One of the challenges for blind teachers, regardless of the subject matter or level at which you teach, is the chronic problem of frequently having to take more time to do many professional tasks than sighted colleagues. While online
searching has greatly simplified our lives, if all you are doing is entering a word or phrase in the Google search box, there are a number of tricks that can greatly improve both the speed and quality of your searches. If you are using the
advanced search page of your favorite search engine, you may already be familiar with the following information and want to skip this article; but, remember, there will be a quiz
Phrase search and exact word search.
Let’s begin with a simple two word search where we want our results to contain both of our search terms, warming and global, somewhere in the document. As you
probably already know, all that is necessary is to type the terms in the search box with a space between.
If, on the other hand, the search is for a phrase such as “lesson plans” or “freedom of the press,” the entire phrase should be enclosed in quotation marks to insure that you’re
not getting hundreds of thousands of results with lesson and plans somewhere in the same document but not always as a phrase.
The tilde (~) operator is the opposite of enclosing a single word in quotation marks; it searches for related words, not just the variant of the word you entered in the search
box. Typing ~president will yield results containing presidents and presidential in addition to president.
What if you are looking for results that might contain the phrase “global warming” or “greenhouse effect” or the word “climate”? The OR operator is specially designed to yield
results with one word/phrase or the other word/phrase or both. For example, your search would look like this:
“global warming” “greenhouse effect” climate
Frequently, search engines locate this feature on their advanced search page.
There are times it is helpful to narrow your search by excluding specific words or phrases. To do this, simply place the word NOT before the word or phrase you want to
exclude. Note that it is important to capitalize NOT and follow it by a space. If you were looking for information related to blind but your results were crowded with links to
businesses featuring window blinds, you might refine your inquiry by typing
blind NOT window
You might further improve the search by adding the tilde, ~blind NOT ~window. Incidentally, while Google recommends using a minus sign instead of the NOT operator, I have found the NOT to be far more effective.
A title search can sometimes bring you more relevant results than merely searching for words that can appear anywhere on a Web page. It’s more likely that a document
that contains your search words in its title will be more relevant than a document that does not. For this reason, many search engines use title words as an important factor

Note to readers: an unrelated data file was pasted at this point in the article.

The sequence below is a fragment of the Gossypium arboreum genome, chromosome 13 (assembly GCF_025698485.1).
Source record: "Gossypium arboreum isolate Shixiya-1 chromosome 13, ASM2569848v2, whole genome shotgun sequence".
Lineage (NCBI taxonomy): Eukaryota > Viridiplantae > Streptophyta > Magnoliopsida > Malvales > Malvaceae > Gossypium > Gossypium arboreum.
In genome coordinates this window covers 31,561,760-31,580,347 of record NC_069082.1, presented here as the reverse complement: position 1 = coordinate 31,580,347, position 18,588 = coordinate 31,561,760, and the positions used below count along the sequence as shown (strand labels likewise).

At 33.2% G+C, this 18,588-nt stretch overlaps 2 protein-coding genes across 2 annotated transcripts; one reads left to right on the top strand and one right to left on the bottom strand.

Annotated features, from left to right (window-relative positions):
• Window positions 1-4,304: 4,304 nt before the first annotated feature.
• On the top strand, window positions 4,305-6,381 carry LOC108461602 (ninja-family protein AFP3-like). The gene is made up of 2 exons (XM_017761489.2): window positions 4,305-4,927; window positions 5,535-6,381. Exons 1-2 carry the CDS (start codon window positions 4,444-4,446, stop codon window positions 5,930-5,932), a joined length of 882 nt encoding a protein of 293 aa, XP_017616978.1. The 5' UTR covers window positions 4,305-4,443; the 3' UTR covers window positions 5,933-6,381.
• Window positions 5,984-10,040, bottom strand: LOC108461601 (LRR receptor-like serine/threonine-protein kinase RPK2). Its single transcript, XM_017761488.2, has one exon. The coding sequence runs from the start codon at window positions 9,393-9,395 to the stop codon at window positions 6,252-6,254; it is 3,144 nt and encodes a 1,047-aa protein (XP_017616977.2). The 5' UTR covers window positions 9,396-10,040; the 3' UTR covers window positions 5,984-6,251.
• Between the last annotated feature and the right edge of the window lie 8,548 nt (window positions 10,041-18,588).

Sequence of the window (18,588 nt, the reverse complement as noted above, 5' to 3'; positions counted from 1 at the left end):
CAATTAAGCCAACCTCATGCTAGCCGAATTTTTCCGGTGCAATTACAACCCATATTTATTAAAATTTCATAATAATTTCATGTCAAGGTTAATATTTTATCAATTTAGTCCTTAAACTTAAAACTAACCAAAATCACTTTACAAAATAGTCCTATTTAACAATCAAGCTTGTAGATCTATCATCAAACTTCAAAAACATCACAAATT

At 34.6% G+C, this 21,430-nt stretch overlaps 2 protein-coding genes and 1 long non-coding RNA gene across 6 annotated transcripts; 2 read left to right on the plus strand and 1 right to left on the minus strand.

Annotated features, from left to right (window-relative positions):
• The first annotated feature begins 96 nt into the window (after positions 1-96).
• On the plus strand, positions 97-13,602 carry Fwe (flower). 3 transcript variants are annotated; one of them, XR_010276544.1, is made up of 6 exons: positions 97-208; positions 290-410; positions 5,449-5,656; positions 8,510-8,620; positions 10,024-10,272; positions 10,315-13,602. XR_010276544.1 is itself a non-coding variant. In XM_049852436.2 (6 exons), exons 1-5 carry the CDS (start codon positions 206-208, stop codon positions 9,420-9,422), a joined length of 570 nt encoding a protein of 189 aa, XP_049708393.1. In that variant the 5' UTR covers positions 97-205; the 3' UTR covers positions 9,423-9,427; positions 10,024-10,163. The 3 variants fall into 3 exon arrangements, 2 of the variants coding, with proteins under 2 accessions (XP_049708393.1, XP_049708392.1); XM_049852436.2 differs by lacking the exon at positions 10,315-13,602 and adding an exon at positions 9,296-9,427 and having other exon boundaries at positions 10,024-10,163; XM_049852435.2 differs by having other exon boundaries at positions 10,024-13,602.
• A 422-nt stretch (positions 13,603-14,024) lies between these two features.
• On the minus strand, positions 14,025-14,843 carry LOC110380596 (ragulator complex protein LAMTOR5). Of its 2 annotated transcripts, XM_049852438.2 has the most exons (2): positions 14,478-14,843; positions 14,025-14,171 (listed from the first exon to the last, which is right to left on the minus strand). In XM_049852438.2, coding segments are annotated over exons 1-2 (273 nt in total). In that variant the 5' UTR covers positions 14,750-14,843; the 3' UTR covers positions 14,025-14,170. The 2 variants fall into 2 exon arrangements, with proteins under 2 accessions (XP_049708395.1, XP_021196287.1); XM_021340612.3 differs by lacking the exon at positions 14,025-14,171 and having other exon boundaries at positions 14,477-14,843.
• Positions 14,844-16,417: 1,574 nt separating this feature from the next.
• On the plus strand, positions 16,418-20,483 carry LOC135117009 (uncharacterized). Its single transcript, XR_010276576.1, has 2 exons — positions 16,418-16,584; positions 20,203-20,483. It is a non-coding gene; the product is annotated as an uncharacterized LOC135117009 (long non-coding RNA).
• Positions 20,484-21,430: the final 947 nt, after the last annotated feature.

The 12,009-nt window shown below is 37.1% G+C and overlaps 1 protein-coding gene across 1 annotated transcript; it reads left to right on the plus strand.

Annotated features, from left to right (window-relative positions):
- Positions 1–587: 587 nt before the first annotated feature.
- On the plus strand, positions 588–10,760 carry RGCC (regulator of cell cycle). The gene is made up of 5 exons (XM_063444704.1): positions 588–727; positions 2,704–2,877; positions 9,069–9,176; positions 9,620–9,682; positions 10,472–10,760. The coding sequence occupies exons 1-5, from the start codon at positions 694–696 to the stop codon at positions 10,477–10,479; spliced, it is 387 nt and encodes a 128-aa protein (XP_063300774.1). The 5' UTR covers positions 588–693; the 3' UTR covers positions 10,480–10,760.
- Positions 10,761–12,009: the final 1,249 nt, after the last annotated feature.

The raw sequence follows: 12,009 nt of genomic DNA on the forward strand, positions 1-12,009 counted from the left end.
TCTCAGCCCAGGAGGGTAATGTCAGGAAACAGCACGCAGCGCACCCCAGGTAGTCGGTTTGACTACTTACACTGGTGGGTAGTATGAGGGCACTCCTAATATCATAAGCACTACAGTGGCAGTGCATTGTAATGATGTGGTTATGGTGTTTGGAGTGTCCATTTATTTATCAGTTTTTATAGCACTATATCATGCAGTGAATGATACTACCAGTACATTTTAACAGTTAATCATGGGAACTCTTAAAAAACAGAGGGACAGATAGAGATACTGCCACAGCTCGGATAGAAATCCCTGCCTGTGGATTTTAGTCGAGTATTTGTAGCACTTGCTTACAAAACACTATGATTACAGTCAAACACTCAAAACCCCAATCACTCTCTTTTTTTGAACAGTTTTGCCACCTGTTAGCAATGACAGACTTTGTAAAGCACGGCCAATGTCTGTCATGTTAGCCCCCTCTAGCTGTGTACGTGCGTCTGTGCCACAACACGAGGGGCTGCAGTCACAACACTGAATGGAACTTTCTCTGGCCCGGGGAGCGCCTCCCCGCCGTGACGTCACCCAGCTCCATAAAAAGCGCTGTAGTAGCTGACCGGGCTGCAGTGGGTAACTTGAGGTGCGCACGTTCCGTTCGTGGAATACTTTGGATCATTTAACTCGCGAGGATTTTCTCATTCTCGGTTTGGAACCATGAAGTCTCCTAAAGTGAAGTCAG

in ranking results by relevancy. As you might imagine, the number of pages featuring the search term Watergate is staggering, but by using the title operator
this number is reduced 95% with the top results being of significantly higher quality.
Have you ever located a really excellent site but then struggled to find others of similar quality on the same topic? The related operator is designed to help solve this problem.
It enables you to locate sites the search engine thinks are most like a site you have already identified as useful. This is
especially beneficial if you are trying to identify other highly specialized sites. For example, there are, as you might imagine, few sites like the Internet Encyclopedia of
Philosophy; however, you can save a great deal of time by searching for
Searching within a site
Looking for information within a large, topic rich site can be both time-consuming and frustrating. The site operator, however, can solve this problem. Let’s say
you’re looking for information on Mongolia and think that the New York Times might have published articles on your subject. Without the site operator, conducting such a search efficiently would be virtually impossible. However, by using
You are given a manageable number of results that appear on the newspaper’s site.
You can also use the site operator to limit results within a particular domain. For example, if you are only interested
in high-quality results from sites with educational domains, your search might look like this:
You can combine the operators listed above to create much more targeted searches. If you wanted to locate lesson plans that other teachers have used to teach a section on punctuation in their high school English classes, you might search for
Site:.edu “lesson plans” English “high school” punctuation NOT ESL
For something manageable and appropriate. It may take a few extra minutes to craft such searches, but it is usually worth the effort.
Although Google’s operators have been used in the above examples, virtually all search engines use similar underlying logic. You should consult the help page of your
favorite engine to see how it might deviate from what has been described here.
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